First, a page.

simon electronic game

Everything You Want

As a child back in the 1970’s, I remember spending weeks pouring over the Sears Catalog to compile what I wanted for Christmas. The latest doll. A pair of roller skates. The Simon electronic memory game. The list would go on with every gadget and toy I could find. Santa was usually pretty good to me. I wouldn’t get everything I wanted, but I would receive a lot. And usually by February, I was bored with it all. I had everything I wanted, but nothing I needed.

simon electronic gameIn contrast, two years ago, I gave my husband some plain white socks for Christmas. He was ecstatic. He could use the socks. He wears socks without shoes while working and usually wears them out quickly. With this practical gift, he received something he truly needed and was very grateful.

Look around you right now. Are you surrounded by what you wanted? Do you have the house, car, and clothing you desire? Do you have a room filled with collectibles or your passion? How full are your closets, your basement, your garage? Do you have everything you want? If not, what else is on your wish list?

It’s exciting to have a dream and work toward having what you desire. Yet how often once we have a certain thing, do we find it does not fulfill us? When you look back at your life, is it things that make you happy? Or are your moments of joy due to an experience?

One of my and my husband’s desires and dreams was to have a boat. We would spend wonderful weekends on her exploring the Chain o’ Lakes. The boat itself did not bring us joy. What did satisfy us was what the boat provided. It gave us time together. It gave us projects to do together, and it showed us how to work together even when the projects were not going well. It brought us closer to nature. It allowed us to relax after a hard week of work. What we thought we wanted was a boat; what we really needed was time becoming and being a loving, strong couple.

Here are a few ways to focus on fulfilling-needs versus unsatisfying-wants:

  • Look through all the things you wanted and now have. Do they bring you joy in themselves? Do they sit on a shelf? If they provide you with joy, is it the thing itself or the experience that the thing provides? Is there another way you could have that experience without the thing?
  • For the things you still desire, what do you hope they will provide? Do you have to have that thing to receive what you really need or should you just focus on having a similar experience of what you believe it will provide?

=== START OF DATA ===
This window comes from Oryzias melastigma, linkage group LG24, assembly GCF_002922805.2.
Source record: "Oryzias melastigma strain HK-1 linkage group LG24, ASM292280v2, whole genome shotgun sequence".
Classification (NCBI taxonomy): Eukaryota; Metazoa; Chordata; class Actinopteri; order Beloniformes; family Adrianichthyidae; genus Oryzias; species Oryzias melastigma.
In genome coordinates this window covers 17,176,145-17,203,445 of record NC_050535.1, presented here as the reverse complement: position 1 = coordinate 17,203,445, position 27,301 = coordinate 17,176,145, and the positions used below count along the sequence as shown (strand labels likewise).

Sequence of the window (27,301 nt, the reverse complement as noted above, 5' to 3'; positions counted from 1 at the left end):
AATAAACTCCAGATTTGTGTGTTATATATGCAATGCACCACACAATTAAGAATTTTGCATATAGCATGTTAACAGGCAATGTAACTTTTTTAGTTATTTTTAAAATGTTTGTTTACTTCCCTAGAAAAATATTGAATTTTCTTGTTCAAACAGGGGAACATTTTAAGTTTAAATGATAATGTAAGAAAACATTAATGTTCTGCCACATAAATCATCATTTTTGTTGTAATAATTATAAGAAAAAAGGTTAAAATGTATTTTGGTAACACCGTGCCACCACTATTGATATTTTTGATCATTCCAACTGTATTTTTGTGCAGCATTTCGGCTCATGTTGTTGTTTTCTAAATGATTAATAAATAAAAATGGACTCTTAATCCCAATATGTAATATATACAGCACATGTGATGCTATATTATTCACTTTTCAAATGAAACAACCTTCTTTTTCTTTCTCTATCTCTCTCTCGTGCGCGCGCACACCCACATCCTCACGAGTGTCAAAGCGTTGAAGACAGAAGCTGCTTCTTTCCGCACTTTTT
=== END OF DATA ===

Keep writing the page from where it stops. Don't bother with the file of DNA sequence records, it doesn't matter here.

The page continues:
• Start a gratitude list for everything you have that you truly need: food, shelter, clothing, family, friends, health. Focus on the fulfillment from the true necessities versus the disappointment of yearning for your desires.

For many years my husband and I worked hard to have the boat and a beautiful home with the items we desired. I don’t regret spending money on the Elfa closets I desired or the Mid-Century furniture and art my husband wanted. When it came time to move and we had to leave much of what we had wanted behind, over time it has shown us the beauty and gift of having only what we need. No more, no less. Feeling free and more fulfilled that any of the items every gave us.

fish out of water

Out of My Comfort Zone

Practicing yoga is doing a lot to take me out of my comfort zone. The other day one of my fellow yogi’s said she noticed that I had moved from the back to the front of the room and then she read my blog about the experience. We discussed how my fear had kept me at the back of the room; the lack of confidence in my practice, the concern that others would make fun of my ability, the desire to blend into the woodwork. We also talked about how once I let go of those fears and made the physical shift within the room, my practice improved because I could now do it without all the mental blocks. In the end, it was better moving out of what I thought was my comfort zone, into a space that truly served me.

As I began working up to a headstand, I had a similar experience. The fears and beliefs I had in my ability, held me back mentally and physically. My old thoughts and beliefs kept my legs planted and stuck. Through help and practice I am now close to doing a headstand on my own. What changed? I began to believe I could do it. I released my old story of negative self-image and any thoughts of “I can’t.” The experience was night and day. My first attempt with all my restricting beliefs increased the weight of my legs ten-fold and made it feel like magnets where locking my feet to the floor. My most recent attempt my legs floated into the air like feathers. I still needed a little spotting, but for the most part my legs just went where I directed them. What changed?

fish out of waterOn the physical level, I have been building my core and learning how my core, not my legs are the power of the move. But what I needed to do first, before I could even have the mental space to allow myself to work on my physical ability, was to shift my mind.